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27 July 2017

Papworth patient celebrates 30th anniversary of heart-lung transplant

A woman from Berkshire will today celebrate the 30th anniversary of her heart-lung transplant at Papworth Hospital by reuniting with the surgeon who performed her life-saving surgery.
 
Carol Town, 63, who now lives in York, will be joined by Professor John Wallwork, now Chairman at Papworth Hospital NHS Foundation Trust, at a celebratory reception at Pembroke College in Cambridge this afternoon.
 
Born in Upminster, Essex, in 1954, Carol was diagnosed with a rare syndrome called Eisenmenger's Syndrome at the age of five. At the time, there was nothing that could be done to treat the disease, which leads to irreversible lung damage, and most patients died before the age of 30.
 
Carol spent her childhood in and out of hospital, suffering with extreme breathlessness, heart failure and later asthma. Her health continued to deteriorate and she was told that her only hope for survival would be the development of a technique for heart-lung transplantation.
 
In 1985, Carol was referred from St Bartholomew's Hospital in London to Papworth and attended an assessment for a potential heart-lung transplant. She was accepted onto the waiting list in January 1986 and waited for 18 months for an organ to become available, during which time she was not able to travel further than two hours from Papworth.
 
In July 1987, Carol was on the way home from work when she got a message from Papworth to say that suitable organs had been identified for her transplant.
 
She remembers: "I had been asked to carry a 'bleep' around with me as this was in the days before everyone had mobile phones. When the bleep sounded I had to rush to a Little Chef and queue for the payphone to get the message to come to Papworth.
 
"After years of hospital treatment I felt pragmatic about the surgery. It was my only option for survival so I had to take it. At the time, Professor Wallwork told me he expected me to live for four years after the surgery, and for me then, four years felt like a long time."
 
Carol's surgery was a success and she was discharged in time for her fourth wedding anniversary on 27th August 1987. The treatment gave her a new lease of life and she quickly learned to run, swim, cycle and ride horses for the first time. In December that year she climbed her first peak, Pen-y-Gent, and she later competed in the Transplant Games.
 
Despite further episodes of ill health, Carol went on to have a son, Joss, through a surrogate. She also built a career in counselling, initially as a hearing therapist and later as a therapist for relationship counselling organisation Relate.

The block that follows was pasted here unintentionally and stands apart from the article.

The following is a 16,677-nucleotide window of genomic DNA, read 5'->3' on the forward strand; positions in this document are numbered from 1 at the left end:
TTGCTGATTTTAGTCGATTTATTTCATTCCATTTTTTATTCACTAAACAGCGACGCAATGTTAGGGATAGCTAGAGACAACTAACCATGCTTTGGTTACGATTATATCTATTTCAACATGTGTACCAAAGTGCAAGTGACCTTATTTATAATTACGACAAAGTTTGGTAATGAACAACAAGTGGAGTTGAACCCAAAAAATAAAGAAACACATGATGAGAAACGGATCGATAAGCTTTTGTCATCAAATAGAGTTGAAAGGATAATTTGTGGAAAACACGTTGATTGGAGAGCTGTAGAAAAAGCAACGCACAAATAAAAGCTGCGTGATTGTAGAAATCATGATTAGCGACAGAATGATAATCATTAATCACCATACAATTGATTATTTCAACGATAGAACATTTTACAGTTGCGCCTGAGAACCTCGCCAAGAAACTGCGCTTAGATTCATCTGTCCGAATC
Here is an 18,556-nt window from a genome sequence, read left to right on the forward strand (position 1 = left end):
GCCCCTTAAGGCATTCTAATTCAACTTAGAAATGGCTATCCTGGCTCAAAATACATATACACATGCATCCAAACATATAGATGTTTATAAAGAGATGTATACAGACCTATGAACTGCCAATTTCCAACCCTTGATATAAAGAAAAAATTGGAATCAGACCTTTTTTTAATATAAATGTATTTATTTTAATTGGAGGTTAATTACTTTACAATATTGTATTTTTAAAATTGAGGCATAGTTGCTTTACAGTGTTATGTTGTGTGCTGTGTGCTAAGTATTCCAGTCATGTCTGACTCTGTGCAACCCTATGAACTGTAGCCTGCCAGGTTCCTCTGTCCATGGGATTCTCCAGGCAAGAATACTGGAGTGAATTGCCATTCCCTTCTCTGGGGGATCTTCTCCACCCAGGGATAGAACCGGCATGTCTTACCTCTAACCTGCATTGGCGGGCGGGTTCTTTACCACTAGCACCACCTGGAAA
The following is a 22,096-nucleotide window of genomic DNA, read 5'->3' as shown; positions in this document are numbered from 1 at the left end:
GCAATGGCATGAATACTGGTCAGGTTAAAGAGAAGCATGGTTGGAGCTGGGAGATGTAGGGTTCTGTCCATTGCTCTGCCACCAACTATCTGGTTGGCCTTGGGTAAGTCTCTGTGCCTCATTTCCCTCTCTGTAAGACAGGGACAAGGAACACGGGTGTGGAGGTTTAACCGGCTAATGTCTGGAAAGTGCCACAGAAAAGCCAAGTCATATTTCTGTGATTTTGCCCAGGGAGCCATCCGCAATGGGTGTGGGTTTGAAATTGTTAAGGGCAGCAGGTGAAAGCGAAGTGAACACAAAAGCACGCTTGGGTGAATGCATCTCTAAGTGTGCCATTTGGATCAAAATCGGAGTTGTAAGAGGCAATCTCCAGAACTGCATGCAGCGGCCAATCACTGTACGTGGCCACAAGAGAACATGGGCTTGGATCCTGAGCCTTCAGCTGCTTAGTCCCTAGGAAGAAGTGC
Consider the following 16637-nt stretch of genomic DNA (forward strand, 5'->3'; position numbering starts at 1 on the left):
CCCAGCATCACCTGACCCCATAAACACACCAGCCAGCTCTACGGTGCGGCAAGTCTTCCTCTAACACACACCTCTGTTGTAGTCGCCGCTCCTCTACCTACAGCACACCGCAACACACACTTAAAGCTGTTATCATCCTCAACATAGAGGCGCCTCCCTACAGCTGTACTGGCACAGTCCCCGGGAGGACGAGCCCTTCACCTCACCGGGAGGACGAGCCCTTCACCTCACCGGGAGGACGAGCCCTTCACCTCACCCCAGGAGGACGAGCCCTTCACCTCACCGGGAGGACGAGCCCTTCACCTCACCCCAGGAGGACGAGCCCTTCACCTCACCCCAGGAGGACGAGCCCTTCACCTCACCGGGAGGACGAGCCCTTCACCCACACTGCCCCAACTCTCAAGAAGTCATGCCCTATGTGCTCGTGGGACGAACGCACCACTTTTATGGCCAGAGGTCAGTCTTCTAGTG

Now retired, Carol is able to live life to the full and still walks and swims regularly.
She says: "The transplant gave me so much. It completely transformed my life and allowed me to do things I never thought possible, like see my son grow up and have a rewarding career. I’ll probably never know who it was who donated their heart and lungs to me but I am so grateful to them for giving me a second chance at life."
 
Professor John Wallwork, Chairman at Papworth Hospital Foundation Trust, said: "It is wonderful to see Carol celebrating the 30th anniversary of her heart-lung transplant at Papworth Hospital. Carol's operation took place just a few years after I performed the first successful heart-lung transplant in Europe, but since then we have carried out more than a thousand life-saving transplants here at Papworth. As a surgeon it is incredibly rewarding to see a former patient enjoy such a good quality of life 30 years after surgery and I wish Carol many healthy and happy years to come."
 
Carol hopes that her story will inspire more people to join the NHS Organ Donor Register. In the UK, more than 7,000 people are waiting for a life-saving transplant and three die each day waiting. To join the NHS Organ Donor Register, please telephone 0300 123 23 23, or go to www.organdonationscotland.org / www.organdonation.nhs.uk to register online.
 
Papworth Hospital is the UK's leading heart and lung hospital treating more than 100,000 patients each year from across the UK. Next year, the hospital will move to a brand new, state-of-the-art hospital on the Cambridge Biomedical Campus.

 

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